There are maybe a couple surprises lyrically. I offer a level of self-disclosure that might surprise people in “Without Running Away”. The song “I Will Find A Way” that I wrote with Andy Gullahorn has a surprise ending that takes my breath away every time even though I know it’s coming.
Your question makes me think of the temptation for an artist to always try to blow people’s minds by doing something completely unexpected. A lot of that instinct is really good and nurtures compelling art, but another part of it can be ego driven, I think. At least in my own heart. These days I’m inclined to think there is also virtue to invisibility.
A certain kind of song can draw attention to the brilliance of the artist. Another kind of song can draw people deeper into their own story, where the artist and artistry mean less than the inner conversation it initiates. Does that make sense?
I remember I struggled with this on the last record with the song “The Golden Boy & The Prodigal” where I used the word “doppelganger” – I worried it was too flashy, that it drew too much attention to itself or to my vocabulary, or whatever. There was a time I would have loved that I got a 50 cent word like that into a song. But the fact that I wrestled with it here I think is growth for me.
Matt: Can you tell us more about writing with Gullahorn? Was that your first time together?
Jason: No, I’ve been lucky to write several songs with Andy, two that he’s even recorded for his own projects. Andy is one of my favorite writers and I still find it hard to believe he lets me hang out with him. He’s one of the cool kids. And he’s a decent bowler.
Andy is a great storyteller and fans of his music know that he’s really good at delivering the “twist” at the end of a song. He’s kind of like M. Night Shyamalan that way — when Shyamalan was still cool. The song “I Will Find A Way” was based on a piece that author Walt Wangerin wrote called “An Advent Monologue”, so we already had the story and the surprise ending, but I had worked on the song for about six years before stalling out on it. I think I was so afraid of failing the source material that I was paralyzed.
I brought it to Andy and he loved the idea as much as I did, and helped me bring it across the finish line. I had fleshed out parts of what are the middle verses of the song and had part of a chorus, but Andy immediately saw that it needed to begin at the beginning – that we needed to set the stage: “At the end of this run down tenement hall is the room of a girl I know…” Of course that’s where you begin! It’s so obvious now, but I couldn’t find it on my own. Once we had the way in, then the song kind of opened itself up to us.
Andy’s writing has such heart and emotion, and he helped me take the song beyond being conceptual to the kind of song that could break your heart open. I’m grateful that Andy cared about this one as much as I did, and together I think we wrote the best song I’ve ever been a part of. I should add, too, that as talented as Andy is, he’s so easy to write with – he’s a humble man (except maybe on the bowling lanes) and I never feel intimidated when I write with him, which says a lot about his character considering how gifted he is.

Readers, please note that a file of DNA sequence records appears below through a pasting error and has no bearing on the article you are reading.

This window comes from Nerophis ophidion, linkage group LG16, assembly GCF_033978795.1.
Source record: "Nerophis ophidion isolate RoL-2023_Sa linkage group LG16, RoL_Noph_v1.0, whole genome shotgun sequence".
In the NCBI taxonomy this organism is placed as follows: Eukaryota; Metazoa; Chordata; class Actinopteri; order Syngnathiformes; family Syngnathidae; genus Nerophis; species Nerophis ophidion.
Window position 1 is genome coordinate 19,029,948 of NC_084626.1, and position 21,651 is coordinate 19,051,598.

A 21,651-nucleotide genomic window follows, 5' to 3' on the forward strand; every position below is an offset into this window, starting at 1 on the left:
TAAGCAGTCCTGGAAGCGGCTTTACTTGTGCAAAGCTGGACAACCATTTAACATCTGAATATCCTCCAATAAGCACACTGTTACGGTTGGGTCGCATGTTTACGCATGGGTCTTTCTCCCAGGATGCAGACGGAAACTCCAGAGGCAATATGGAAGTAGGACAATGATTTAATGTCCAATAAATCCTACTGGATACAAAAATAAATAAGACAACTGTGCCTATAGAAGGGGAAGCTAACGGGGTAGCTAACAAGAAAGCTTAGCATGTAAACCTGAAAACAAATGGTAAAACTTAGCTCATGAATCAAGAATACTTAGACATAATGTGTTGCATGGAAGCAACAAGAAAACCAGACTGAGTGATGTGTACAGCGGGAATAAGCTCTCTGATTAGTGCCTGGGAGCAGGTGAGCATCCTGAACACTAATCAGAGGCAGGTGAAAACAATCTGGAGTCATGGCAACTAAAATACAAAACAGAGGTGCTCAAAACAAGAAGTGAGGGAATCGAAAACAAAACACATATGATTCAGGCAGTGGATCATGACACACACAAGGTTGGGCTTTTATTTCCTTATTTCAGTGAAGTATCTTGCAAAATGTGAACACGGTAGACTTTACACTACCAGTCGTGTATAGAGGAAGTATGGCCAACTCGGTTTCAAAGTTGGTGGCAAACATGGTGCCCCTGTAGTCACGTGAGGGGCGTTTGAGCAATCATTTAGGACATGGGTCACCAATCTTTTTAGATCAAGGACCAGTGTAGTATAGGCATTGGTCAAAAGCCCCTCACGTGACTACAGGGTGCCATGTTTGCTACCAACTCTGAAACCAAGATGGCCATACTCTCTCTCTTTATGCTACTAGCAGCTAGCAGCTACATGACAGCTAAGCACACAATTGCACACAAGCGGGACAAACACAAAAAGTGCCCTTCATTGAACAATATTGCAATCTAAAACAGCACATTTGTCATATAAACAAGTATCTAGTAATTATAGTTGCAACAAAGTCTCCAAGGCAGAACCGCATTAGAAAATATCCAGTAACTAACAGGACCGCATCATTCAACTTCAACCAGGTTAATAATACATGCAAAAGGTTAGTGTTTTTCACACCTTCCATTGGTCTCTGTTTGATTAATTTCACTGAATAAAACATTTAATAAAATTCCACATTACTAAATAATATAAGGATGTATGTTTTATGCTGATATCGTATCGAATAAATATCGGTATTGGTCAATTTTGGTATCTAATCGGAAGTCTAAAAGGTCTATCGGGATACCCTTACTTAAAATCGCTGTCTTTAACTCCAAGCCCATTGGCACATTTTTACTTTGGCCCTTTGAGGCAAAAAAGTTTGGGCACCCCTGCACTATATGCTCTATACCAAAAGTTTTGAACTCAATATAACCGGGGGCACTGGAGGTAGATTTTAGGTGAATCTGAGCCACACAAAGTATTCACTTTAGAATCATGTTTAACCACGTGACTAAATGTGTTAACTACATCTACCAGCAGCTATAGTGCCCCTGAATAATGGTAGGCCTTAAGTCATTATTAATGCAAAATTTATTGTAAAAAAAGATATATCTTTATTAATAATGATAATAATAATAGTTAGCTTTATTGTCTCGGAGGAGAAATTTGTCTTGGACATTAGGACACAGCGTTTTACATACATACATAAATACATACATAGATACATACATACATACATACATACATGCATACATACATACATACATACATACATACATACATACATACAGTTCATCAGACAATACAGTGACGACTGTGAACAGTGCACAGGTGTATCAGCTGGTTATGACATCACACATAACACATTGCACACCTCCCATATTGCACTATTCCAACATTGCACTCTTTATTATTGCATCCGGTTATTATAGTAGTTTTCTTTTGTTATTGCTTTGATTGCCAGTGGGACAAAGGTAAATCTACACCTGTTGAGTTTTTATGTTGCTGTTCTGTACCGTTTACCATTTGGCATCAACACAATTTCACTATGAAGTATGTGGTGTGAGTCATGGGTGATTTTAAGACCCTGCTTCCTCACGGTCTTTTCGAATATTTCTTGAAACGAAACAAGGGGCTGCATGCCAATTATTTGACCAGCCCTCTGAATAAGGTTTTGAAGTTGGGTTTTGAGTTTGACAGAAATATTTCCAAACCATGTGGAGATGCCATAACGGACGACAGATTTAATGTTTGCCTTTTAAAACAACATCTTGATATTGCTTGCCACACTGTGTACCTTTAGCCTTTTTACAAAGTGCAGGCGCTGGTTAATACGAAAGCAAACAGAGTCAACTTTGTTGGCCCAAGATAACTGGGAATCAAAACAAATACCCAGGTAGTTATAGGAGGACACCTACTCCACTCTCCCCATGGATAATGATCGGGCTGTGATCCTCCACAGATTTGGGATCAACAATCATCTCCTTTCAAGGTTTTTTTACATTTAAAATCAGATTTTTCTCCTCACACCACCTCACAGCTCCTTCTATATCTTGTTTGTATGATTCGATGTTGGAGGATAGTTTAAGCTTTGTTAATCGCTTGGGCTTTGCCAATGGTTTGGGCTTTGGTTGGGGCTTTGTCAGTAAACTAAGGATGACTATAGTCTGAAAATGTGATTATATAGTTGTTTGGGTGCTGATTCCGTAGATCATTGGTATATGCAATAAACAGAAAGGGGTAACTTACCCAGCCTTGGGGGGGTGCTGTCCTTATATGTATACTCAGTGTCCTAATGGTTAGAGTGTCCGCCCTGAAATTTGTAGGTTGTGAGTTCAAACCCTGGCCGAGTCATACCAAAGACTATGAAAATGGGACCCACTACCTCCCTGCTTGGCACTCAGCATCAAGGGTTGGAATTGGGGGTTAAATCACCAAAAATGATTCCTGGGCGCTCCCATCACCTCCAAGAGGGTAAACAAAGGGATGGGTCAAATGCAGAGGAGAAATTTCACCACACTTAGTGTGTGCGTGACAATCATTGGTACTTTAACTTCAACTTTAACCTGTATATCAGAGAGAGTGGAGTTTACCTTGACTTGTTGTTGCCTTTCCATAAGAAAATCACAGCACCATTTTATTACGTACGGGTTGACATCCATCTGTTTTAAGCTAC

Matt: So what is the most important thing you’d want Rabbit Room readers to know about the new album?
Jason: Woooo, that’s kind of a big question. Well, I guess it’s less something I want them to know than it is something I would wish for them to feel. I hope people feel loved when they hear the songs.
I remember Fred Rogers talking about how he tried to focus all of his love into the camera when filming his show so that the children watching would feel love pouring into their living rooms. He talked about broadcasting grace throughout the land. I hope it’s not too immodest to say that I hope people have some kind of experience like that. I wrote the songs for them, in service to God, after all.
I tried to let that guide everything about the record. Even and especially the writing of the more commercially viable songs that we hoped might serve radio well. I have written with people in the past who want to write hits for their own sake and reward, but writing a pop song – a song that is easily understood and accessible to a broad audience but that isn’t pandering – can be a way of loving people. Writing a singer/songwriter kind of song like “I Will Find A Way” can also be a way of loving the kind of listener whose heart opens to those kinds of songs. The occasional use of the word “doppelganger” might be love to a certain segment of people, too.
The more I do this the more I think this is my job – to love my audience with the love of God. I hope I’m getting better at it and that it comes through the songs.
Matt Conner is a freelance writer and music journalist. As the founding pastor of The Mercy House, he led a church community for more than six years in intense community development across racial and socio-economic lines. As a writer, he’s interviewed thousands of musicians for multiple print and web-based publications.